Several students and graduates of Clemson University’s Eugene T. Moore School of Education received recognition at the South Carolina/North Carolina College Personnel 2013 Fall Conference held recently at Wake Forest University.
Featuring digital video, photography, music, podcasting, computer programming, video game and app creation, and a social and experiential gaming area, two Clemson labs will support academic efforts across campus as well as School of Education teaching, research and outreach related to the use of digital media in pre-kindergarten-12th grade classrooms.
More than 1,000 school leaders representing all 50 U.S. states will convene in Atlanta on Nov. 3-6 for the 25th annual National Dropout Prevention Network Conference. The conference will focus on the issue of school dropout and provide strategies for increasing graduation rates.
Clemson University’s National Dropout Prevention Center/Network and Clemson Broadcast Productions will help the U.S. Department of Education analyze and enhance rural dropout prevention efforts in 15 states.
Clemson University’s Charles H. Houston Center for the Study of the Black Experience in Education, in partnership with Fayetteville State University, has been awarded a $349,697 grant from the National Science Foundation to study the effects of a STEM career-development program.
Wells Fargo has given $500,000 to Clemson University to support two programs aimed at improving educational opportunities for underrepresented populations: Call Me MISTER and Emerging Scholars.
Lamont A. Flowers, executive director of the Charles H. Houston Center for the Study of the Black Experience in Education at Clemson University, spoke at the 43rd annual Legislative Conference of the Congressional Black Caucus Foundation Friday in Washington, D.C.
When you ask Clemson University School of Nursing lecturer Janice Lanham how to improve patient safety and care, she has a simple answer: there’s an app for that. Lanham, a former clinical nurse specialist at Greenville Health System, is teaching Clemson nursing students how to integrate mobile technology into health-care management. Using iPads, Kindles and other devices, students are learning how to capture medical records and access the latest patient health information.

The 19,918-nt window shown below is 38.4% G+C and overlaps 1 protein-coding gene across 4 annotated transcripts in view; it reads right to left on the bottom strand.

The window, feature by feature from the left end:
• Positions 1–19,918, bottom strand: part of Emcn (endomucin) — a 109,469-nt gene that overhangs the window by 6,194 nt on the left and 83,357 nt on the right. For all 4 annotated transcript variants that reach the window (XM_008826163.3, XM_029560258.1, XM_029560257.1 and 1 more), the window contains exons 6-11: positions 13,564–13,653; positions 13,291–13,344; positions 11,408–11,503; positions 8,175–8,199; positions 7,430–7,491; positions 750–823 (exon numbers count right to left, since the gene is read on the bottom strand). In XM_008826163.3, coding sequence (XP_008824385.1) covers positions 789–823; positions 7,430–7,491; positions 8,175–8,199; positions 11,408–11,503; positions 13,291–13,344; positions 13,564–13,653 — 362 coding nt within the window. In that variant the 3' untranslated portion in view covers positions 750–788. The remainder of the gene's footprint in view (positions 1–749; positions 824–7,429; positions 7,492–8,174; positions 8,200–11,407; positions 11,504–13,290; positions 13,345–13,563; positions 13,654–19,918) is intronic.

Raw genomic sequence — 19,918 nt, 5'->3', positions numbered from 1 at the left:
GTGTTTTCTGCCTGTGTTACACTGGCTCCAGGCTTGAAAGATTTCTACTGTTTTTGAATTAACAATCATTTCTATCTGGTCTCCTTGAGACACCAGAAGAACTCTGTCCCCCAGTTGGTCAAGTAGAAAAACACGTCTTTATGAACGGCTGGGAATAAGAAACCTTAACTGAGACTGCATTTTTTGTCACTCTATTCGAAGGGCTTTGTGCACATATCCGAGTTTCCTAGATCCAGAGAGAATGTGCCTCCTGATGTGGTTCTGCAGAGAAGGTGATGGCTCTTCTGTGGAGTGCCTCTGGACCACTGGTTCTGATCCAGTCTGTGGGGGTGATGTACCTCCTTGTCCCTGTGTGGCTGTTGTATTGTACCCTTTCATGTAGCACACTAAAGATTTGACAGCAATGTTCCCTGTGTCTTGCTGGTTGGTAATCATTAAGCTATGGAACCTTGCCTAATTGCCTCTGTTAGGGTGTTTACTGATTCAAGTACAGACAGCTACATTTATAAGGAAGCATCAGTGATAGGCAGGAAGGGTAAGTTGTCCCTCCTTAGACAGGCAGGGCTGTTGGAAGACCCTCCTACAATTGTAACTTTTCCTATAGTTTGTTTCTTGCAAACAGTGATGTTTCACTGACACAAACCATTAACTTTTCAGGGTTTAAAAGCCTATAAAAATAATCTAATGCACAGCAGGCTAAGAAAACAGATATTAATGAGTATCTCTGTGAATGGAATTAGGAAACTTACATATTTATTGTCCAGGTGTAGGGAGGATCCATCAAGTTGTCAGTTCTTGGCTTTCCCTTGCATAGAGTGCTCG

Tony Cawthon, professor in leadership, counselor education and human and organizational development in Clemson University’s Eugene T. Moore School of Education, has been named an Alumni Distinguished Professor at the university.
Two Clemson University education professors have received grants to create a computer application that will help children develop proficient writing skills.
The Greenville Regional Office of South Carolina Personal Pathways for Success and Clemson University are hosting two free PSAT/SAT workshops. Students must pre-register as space is limited to the first 80 participants.
As the nation marks the 50th anniversary of important milestones in the Civil Rights Movement, Clemson University and Harvard University will join together to hold a symposium examining the implications of recent U.S. Supreme Court decisions on educational opportunity.
More than 800 Clemson University students received degrees at Friday’s August graduation ceremony.
"Passion for a subject is contagious, and I want my kids to catch the ‘history fever’ from me." These words from Eugene T. Moore School of Education graduate Sarah Ann Richardson Turpin ’89 illustrate one of the many reasons she has been named the 2013 South Carolina History Teacher of the Year. The first-grade teacher at Clemson Elementary School received the award from the Gilder Lehrman Institute of American History, the History Channel, and the Preserve America national initiative. She is also in the running for the National History Teacher of the Year Award, which will be announced in the fall.
After more than a decade on campus, Clemson’s Emerging Scholars program continues to make higher education a reality for students who might not have seen college in their future. The program, started in 2002, helps underserved students from three Lowcountry counties learn more about the basics of applying to college and develop their skills in reading, writing and math through summer experiences and academic year activities.